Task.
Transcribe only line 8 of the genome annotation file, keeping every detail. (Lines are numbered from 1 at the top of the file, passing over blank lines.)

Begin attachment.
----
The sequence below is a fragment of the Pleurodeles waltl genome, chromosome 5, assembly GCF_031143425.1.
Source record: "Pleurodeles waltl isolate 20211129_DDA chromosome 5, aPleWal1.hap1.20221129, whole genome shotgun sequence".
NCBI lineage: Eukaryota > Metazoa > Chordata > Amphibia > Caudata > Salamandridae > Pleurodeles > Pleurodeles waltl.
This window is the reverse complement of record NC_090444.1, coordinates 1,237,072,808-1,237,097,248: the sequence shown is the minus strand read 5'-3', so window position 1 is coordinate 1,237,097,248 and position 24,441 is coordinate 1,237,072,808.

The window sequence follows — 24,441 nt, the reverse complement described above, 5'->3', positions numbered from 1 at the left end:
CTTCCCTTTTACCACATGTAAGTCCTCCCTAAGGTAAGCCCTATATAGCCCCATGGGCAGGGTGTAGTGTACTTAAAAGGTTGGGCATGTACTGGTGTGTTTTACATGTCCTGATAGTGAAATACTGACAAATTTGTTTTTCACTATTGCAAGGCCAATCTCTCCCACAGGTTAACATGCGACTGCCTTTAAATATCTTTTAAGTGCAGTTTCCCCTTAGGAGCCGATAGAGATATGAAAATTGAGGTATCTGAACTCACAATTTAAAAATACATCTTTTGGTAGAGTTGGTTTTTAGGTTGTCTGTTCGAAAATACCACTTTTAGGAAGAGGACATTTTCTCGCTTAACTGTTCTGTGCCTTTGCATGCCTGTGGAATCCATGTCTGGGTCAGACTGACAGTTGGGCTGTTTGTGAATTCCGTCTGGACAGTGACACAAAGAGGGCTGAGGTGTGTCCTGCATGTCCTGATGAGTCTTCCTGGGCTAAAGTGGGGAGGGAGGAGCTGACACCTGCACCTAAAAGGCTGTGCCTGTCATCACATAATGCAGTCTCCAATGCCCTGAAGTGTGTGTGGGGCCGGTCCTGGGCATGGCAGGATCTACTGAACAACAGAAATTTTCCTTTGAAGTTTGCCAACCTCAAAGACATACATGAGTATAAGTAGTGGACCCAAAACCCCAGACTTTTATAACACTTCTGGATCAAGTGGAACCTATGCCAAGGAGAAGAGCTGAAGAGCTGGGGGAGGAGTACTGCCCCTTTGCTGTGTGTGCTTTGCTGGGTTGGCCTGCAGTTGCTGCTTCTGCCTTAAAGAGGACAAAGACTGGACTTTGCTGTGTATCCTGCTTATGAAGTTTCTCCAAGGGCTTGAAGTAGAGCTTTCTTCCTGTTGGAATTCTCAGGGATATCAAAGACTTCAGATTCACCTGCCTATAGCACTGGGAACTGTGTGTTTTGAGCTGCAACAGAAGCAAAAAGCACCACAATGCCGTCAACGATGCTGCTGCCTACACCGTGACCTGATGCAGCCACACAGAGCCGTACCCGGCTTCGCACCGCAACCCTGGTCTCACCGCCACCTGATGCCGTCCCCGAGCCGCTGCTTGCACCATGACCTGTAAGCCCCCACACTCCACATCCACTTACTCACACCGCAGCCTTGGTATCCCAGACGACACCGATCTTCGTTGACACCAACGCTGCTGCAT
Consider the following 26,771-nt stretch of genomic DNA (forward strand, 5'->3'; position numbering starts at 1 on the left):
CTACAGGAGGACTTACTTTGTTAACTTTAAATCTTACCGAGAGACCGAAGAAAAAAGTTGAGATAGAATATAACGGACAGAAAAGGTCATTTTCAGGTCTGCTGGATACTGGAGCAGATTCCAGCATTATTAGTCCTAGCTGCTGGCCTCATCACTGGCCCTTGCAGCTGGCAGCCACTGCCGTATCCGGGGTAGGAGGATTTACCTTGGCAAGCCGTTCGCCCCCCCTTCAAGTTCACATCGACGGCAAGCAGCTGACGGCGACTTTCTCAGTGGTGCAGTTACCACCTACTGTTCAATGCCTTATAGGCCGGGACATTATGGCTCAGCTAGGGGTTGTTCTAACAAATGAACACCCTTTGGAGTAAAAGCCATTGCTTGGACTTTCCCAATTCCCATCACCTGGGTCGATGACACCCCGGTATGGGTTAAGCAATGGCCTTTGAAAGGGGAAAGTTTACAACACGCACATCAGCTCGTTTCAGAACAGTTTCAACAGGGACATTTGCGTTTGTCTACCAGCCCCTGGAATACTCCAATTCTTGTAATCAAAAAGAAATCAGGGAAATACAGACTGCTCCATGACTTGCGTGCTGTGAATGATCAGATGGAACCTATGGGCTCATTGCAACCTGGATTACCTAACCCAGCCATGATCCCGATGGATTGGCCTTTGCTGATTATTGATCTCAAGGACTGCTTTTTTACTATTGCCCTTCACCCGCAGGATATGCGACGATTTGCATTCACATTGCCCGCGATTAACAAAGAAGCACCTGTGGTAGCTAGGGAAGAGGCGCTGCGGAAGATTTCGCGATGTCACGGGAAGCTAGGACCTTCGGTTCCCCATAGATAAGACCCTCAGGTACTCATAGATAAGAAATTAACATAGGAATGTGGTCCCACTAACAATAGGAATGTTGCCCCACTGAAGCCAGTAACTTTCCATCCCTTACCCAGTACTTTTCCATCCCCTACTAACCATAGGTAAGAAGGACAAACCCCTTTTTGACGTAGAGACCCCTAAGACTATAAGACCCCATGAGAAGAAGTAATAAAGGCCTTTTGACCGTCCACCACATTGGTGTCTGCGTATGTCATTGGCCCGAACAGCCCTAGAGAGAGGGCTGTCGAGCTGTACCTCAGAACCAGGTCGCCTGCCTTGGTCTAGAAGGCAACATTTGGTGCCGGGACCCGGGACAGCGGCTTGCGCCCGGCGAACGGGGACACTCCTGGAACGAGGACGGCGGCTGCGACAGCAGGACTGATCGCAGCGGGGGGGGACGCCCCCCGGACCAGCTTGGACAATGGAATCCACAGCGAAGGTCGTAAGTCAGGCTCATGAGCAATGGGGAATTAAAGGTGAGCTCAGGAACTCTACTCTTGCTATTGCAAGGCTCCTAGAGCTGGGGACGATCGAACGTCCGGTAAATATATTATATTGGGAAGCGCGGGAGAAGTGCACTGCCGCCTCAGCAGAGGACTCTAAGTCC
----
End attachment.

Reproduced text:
CTACAGGAGGACTTACTTTGTTAACTTTAAATCTTACCGAGAGACCGAAGAAAAAAGTTGAGATAGAATATAACGGACAGAAAAGGTCATTTTCAGGTCTGCTGGATACTGGAGCAGATTCCAGCATTATTAGTCCTAGCTGCTGGCCTCATCACTGGCCCTTGCAGCTGGCAGCCACTGCCGTATCCGGGGTAGGAGGATTTACCTTGGCAAGCCGTTCGCCCCCCCTTCAAGTTCACATCGACGGCAAGCAGCTGACGGCGACTTTCTCAGTGGTGCAGTTACCACCTACTGTTCAATGCCTTATAGGCCGGGACATTATGGCTCAGCTAGGGGTTGTTCTAACAAATGAACACCCTTTGGAGTAAAAGCCATTGCTTGGACTTTCCCAATTCCCATCACCTGGGTCGATGACACCCCGGTATGGGTTAAGCAATGGCCTTTGAAAGGGGAAAGTTTACAACACGCACATCAGCTCGTTTCAGAACAGTTTCAACAGGGACATTTGCGTTTGTCTACCAGCCCCTGGAATACTCCAATTCTTGTAATCAAAAAGAAATCAGGGAAATACAGACTGCTCCATGACTTGCGTGCTGTGAATGATCAGATGGAACCTATGGGCTCATTGCAACCTGGATTACCTAACCCAGCCATGATCCCGATGGATTGGCCTTTGCTGATTATTGATCTCAAGGACTGCTTTTTTACTATTGCCCTTCACCCGCAGGATATGCGACGATTTGCATTCACATTGCCCGCGATTAACAAAGAAGCACCTGTGGTAGCTAGGGAAGAGGCGCTGCGGAAGATTTCGCGATGTCACGGGAAGCTAGGACCTTCGGTTCCCCATAGATAAGACCCTCAGGTACTCATAGATAAGAAATTAACATAGGAATGTGGTCCCACTAACAATAGGAATGTTGCCCCACTGAAGCCAGTAACTTTCCATCCCTTACCCAGTACTTTTCCATCCCCTACTAACCATAGGTAAGAAGGACAAACCCCTTTTTGACGTAGAGACCCCTAAGACTATAAGACCCCATGAGAAGAAGTAATAAAGGCCTTTTGACCGTCCACCACATTGGTGTCTGCGTATGTCATTGGCCCGAACAGCCCTAGAGAGAGGGCTGTCGAGCTGTACCTCAGAACCAGGTCGCCTGCCTTGGTCTAGAAGGCAACATTTGGTGCCGGGACCCGGGACAGCGGCTTGCGCCCGGCGAACGGGGACACTCCTGGAACGAGGACGGCGGCTGCGACAGCAGGACTGATCGCAGCGGGGGGGGACGCCCCCCGGACCAGCTTGGACAATGGAATCCACAGCGAAGGTCGTAAGTCAGGCTCATGAGCAATGGGGAATTAAAGGTGAGCTCAGGAACTCTACTCTTGCTATTGCAAGGCTCCTAGAGCTGGGGACGATCGAACGTCCGGTAAATATATTATATTGGGAAGCGCGGGAGAAGTGCACTGCCGCCTCAGCAGAGGACTCTAAGTCC